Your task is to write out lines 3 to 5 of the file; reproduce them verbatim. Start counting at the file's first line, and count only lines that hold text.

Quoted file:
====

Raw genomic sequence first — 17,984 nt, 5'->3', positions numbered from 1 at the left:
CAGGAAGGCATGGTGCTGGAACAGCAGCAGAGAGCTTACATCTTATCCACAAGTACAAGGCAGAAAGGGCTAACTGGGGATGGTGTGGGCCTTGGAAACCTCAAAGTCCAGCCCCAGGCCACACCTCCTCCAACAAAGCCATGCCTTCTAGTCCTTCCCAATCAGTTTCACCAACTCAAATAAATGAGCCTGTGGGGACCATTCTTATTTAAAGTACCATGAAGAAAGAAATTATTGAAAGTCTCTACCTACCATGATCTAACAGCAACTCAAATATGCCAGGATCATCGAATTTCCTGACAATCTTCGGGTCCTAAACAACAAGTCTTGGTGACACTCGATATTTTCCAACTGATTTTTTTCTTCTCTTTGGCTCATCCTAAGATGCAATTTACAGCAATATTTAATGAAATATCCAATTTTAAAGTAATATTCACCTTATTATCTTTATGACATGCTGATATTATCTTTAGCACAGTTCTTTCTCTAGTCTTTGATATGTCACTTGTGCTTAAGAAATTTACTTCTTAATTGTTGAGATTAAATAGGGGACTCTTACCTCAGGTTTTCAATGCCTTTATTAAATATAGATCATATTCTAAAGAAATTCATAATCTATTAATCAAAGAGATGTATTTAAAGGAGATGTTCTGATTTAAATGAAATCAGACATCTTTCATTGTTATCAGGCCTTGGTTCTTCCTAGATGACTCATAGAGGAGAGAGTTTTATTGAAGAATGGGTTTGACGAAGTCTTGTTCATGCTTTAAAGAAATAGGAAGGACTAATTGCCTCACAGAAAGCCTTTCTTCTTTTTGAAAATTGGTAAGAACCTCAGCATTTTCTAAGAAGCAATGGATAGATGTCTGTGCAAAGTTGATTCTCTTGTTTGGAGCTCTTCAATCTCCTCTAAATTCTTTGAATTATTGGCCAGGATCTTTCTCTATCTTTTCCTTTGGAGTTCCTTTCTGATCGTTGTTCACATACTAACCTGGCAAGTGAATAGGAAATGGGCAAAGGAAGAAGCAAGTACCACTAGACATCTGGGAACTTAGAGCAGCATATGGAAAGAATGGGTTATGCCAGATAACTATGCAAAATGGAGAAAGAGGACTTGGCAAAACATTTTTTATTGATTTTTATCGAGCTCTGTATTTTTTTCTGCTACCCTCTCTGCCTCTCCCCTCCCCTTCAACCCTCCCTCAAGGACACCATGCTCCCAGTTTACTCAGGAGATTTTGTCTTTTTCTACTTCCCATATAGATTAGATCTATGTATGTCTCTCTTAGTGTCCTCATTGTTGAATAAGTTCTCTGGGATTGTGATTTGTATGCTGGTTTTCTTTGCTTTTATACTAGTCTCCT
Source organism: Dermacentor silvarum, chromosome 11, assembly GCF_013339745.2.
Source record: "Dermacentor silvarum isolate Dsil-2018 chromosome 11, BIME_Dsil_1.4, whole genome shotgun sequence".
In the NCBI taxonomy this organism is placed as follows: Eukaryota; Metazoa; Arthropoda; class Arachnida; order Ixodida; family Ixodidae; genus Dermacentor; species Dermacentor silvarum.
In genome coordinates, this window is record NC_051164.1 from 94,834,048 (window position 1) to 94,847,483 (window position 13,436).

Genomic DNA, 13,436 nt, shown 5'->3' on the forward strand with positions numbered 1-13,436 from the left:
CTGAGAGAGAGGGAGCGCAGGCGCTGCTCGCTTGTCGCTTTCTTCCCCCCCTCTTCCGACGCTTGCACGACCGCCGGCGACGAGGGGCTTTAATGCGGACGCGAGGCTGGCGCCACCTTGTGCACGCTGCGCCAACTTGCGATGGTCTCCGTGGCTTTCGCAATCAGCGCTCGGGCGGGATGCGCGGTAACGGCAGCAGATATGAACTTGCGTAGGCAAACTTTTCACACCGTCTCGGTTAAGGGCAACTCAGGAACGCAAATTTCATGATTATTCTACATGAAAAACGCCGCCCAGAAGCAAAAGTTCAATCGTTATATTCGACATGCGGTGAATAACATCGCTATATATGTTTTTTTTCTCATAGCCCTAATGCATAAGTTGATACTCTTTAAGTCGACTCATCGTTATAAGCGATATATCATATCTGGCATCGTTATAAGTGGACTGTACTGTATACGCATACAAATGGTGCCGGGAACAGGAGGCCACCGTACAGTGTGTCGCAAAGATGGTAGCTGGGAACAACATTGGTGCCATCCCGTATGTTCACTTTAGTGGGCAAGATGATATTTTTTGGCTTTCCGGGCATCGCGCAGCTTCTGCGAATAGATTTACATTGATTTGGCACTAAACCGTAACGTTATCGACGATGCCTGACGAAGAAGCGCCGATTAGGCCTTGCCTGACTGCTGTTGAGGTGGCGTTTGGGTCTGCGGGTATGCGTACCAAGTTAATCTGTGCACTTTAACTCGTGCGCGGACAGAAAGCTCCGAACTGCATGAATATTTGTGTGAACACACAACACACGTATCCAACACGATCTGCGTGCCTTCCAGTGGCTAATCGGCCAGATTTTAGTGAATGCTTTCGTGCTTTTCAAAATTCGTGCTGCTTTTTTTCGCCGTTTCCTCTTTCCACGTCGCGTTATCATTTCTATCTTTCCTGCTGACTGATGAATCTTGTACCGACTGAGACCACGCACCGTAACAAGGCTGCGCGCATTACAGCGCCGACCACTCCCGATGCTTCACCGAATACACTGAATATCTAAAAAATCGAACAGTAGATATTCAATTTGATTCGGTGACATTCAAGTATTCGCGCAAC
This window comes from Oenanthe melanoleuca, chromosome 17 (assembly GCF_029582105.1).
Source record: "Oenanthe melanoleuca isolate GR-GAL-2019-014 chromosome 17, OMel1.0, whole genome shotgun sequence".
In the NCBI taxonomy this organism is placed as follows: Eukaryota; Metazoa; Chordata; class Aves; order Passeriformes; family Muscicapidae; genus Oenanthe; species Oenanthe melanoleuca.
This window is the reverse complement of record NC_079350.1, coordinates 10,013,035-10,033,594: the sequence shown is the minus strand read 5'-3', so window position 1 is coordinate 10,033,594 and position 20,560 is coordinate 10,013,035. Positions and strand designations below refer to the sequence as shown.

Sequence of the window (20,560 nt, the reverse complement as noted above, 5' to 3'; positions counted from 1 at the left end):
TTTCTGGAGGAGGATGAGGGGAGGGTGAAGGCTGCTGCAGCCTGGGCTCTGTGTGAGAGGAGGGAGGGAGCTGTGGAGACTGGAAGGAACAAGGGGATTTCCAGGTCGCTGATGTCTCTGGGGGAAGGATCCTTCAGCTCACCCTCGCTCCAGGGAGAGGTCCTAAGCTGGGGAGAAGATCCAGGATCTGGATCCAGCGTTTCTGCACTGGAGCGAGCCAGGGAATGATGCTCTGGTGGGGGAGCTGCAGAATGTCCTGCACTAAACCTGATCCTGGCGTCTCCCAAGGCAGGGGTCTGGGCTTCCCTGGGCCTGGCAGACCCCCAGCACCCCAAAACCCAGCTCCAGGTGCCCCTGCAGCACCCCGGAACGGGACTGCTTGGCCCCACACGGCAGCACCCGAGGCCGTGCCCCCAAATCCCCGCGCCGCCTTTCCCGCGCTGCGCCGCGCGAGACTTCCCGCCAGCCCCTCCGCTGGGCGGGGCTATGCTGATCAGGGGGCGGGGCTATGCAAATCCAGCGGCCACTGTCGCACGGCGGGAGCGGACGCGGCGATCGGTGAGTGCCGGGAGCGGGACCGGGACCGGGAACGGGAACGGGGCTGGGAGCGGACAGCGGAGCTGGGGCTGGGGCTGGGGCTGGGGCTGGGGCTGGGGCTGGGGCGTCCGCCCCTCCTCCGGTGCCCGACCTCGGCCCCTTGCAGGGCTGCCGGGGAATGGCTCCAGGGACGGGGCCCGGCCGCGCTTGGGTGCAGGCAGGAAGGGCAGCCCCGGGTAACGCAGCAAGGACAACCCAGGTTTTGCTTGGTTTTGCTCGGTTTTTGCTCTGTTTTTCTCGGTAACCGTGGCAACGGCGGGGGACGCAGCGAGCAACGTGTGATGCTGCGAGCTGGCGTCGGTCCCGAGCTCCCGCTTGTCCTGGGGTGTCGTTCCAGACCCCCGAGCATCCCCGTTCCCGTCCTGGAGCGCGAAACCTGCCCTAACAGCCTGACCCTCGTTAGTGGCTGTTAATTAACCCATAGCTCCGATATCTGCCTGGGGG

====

Source organism: Dermacentor silvarum, chromosome 11, assembly GCF_013339745.2.
Source record: "Dermacentor silvarum isolate Dsil-2018 chromosome 11, BIME_Dsil_1.4, whole genome shotgun sequence".
In the NCBI taxonomy this organism is placed as follows: Eukaryota; Metazoa; Arthropoda; class Arachnida; order Ixodida; family Ixodidae; genus Dermacentor; species Dermacentor silvarum.